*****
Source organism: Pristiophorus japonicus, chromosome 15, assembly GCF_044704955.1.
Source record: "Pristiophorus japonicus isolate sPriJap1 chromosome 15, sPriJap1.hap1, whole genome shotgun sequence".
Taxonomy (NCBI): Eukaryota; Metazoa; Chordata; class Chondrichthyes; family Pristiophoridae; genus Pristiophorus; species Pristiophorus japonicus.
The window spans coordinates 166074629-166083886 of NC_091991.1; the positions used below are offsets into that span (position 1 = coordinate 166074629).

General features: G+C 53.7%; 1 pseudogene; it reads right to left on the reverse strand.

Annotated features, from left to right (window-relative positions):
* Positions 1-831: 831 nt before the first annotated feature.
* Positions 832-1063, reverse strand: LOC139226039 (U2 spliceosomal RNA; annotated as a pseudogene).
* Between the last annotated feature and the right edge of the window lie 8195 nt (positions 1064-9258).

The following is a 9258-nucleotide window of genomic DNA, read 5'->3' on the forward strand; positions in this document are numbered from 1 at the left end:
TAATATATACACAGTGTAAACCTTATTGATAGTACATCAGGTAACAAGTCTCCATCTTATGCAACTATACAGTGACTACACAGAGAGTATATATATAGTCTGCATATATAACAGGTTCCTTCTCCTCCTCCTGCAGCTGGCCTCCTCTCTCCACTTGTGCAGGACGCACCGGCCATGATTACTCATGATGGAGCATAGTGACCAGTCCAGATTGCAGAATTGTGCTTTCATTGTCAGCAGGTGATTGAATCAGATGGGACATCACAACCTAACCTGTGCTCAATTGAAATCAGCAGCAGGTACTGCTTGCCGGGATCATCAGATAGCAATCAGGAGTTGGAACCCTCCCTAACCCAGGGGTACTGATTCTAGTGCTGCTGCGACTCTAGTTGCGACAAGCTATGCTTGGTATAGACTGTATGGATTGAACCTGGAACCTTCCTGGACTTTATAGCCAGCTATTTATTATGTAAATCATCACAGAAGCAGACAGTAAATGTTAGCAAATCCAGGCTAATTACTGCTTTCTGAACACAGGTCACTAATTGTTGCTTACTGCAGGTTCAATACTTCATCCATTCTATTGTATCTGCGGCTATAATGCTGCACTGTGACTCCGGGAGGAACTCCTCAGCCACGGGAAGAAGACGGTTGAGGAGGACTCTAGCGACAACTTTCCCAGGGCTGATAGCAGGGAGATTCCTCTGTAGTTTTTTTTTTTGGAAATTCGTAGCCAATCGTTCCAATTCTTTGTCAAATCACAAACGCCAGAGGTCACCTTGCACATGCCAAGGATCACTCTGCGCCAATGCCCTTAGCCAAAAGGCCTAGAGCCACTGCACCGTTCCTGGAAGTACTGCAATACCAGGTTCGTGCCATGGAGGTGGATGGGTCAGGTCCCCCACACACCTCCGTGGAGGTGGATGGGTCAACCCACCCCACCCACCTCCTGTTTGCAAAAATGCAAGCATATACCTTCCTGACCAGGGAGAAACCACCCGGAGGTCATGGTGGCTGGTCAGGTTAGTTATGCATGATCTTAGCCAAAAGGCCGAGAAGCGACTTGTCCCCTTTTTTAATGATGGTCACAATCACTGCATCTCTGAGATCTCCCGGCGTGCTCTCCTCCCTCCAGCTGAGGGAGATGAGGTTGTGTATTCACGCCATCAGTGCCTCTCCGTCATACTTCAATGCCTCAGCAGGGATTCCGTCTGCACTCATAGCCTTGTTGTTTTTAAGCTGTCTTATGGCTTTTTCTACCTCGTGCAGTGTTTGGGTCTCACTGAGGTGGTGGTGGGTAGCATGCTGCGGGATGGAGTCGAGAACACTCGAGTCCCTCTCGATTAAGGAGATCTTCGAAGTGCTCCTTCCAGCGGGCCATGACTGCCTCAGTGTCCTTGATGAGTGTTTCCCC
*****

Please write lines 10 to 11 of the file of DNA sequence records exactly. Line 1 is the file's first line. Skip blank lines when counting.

The following is a 9258-nucleotide window of genomic DNA, read 5'->3' on the forward strand; positions in this document are numbered from 1 at the left end:
TAATATATACACAGTGTAAACCTTATTGATAGTACATCAGGTAACAAGTCTCCATCTTATGCAACTATACAGTGACTACACAGAGAGTATATATATAGTCTGCATATATAACAGGTTCCTTCTCCTCCTCCTGCAGCTGGCCTCCTCTCTCCACTTGTGCAGGACGCACCGGCCATGATTACTCATGATGGAGCATAGTGACCAGTCCAGATTGCAGAATTGTGCTTTCATTGTCAGCAGGTGATTGAATCAGATGGGACATCACAACCTAACCTGTGCTCAATTGAAATCAGCAGCAGGTACTGCTTGCCGGGATCATCAGATAGCAATCAGGAGTTGGAACCCTCCCTAACCCAGGGGTACTGATTCTAGTGCTGCTGCGACTCTAGTTGCGACAAGCTATGCTTGGTATAGACTGTATGGATTGAACCTGGAACCTTCCTGGACTTTATAGCCAGCTATTTATTATGTAAATCATCACAGAAGCAGACAGTAAATGTTAGCAAATCCAGGCTAATTACTGCTTTCTGAACACAGGTCACTAATTGTTGCTTACTGCAGGTTCAATACTTCATCCATTCTATTGTATCTGCGGCTATAATGCTGCACTGTGACTCCGGGAGGAACTCCTCAGCCACGGGAAGAAGACGGTTGAGGAGGACTCTAGCGACAACTTTCCCAGGGCTGATAGCAGGGAGATTCCTCTGTAGTTTTTTTTTTTGGAAATTCGTAGCCAATCGTTCCAATTCTTTGTCAAATCACAAACGCCAGAGGTCACCTTGCACATGCCAAGGATCACTCTGCGCCAATGCCCTTAGCCAAAAGGCCTAGAGCCACTGCACCGTTCCTGGAAGTACTGCAATACCAGGTTCGTGCCATGGAGGTGGATGGGTCAGGTCCCCCACACACCTCCGTGGAGGTGGATGGGTCAACCCACCCCACCCACCTCCTGTTTGCAAAAATGCAAGCATATACCTTCCTGACCAGGGAGAAACCACCCGGAGGTCATGGTGGCTGGTCAGGTTAGTTATGCATGATCTTAGCCAAAAGGCCGAGAAGCGACTTGTCCCCTTTTTTAATGATGGTCACAATCACTGCATCTCTGAGATCTCCCGGCGTGCTCTCCTCCCTCCAGCTGAGGGAGATGAGGTTGTGTATTCACGCCATCAGTGCCTCTCCGTCATACTTCAATGCCTCAGCAGGGATTCCGTCTGCACTCATAGCCTTGTTGTTTTTAAGCTGTCTTATGGCTTTTTCTACCTCGTGCAGTGTTTGGGTCTCACTGAGGTGGTGGTGGGTAGCATGCTGCGGGATGGAGTCGAGAACACTCGAGTCCCTCTCGATTAAGGAGATCTTCGAAGTGCTCCTTCCAGCGGGCCATGACTGCCTCAGTGTCCTTGATGAGTGTTTCCCC